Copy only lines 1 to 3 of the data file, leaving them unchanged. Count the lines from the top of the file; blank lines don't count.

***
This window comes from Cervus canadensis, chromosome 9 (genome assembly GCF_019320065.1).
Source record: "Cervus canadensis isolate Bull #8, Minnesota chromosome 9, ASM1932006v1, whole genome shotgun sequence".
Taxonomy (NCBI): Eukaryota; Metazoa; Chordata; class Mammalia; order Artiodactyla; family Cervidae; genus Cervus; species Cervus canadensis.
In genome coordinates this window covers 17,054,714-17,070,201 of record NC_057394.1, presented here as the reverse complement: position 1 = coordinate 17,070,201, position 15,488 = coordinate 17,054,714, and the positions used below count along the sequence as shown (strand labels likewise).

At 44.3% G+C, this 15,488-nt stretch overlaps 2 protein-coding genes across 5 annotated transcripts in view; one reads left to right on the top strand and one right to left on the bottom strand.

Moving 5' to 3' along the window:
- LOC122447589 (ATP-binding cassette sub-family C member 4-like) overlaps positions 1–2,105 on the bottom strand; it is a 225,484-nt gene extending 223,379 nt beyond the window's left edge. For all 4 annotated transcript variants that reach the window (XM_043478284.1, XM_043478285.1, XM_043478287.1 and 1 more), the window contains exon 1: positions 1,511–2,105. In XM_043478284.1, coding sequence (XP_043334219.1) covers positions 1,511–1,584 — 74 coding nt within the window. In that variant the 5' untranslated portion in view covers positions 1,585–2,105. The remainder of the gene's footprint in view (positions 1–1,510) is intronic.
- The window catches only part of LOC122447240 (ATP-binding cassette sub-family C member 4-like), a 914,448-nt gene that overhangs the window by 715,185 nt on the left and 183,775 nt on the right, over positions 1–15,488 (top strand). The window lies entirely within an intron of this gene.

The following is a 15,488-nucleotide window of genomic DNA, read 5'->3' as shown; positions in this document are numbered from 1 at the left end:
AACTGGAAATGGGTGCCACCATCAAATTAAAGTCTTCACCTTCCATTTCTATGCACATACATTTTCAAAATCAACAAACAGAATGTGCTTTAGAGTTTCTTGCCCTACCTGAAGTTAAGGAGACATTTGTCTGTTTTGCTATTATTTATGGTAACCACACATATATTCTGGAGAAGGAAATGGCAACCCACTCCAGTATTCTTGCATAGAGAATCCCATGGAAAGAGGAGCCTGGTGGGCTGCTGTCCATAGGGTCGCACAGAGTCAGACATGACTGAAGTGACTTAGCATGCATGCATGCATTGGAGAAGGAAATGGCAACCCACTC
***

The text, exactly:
This window comes from Cervus canadensis, chromosome 9 (genome assembly GCF_019320065.1).
Source record: "Cervus canadensis isolate Bull #8, Minnesota chromosome 9, ASM1932006v1, whole genome shotgun sequence".
Taxonomy (NCBI): Eukaryota; Metazoa; Chordata; class Mammalia; order Artiodactyla; family Cervidae; genus Cervus; species Cervus canadensis.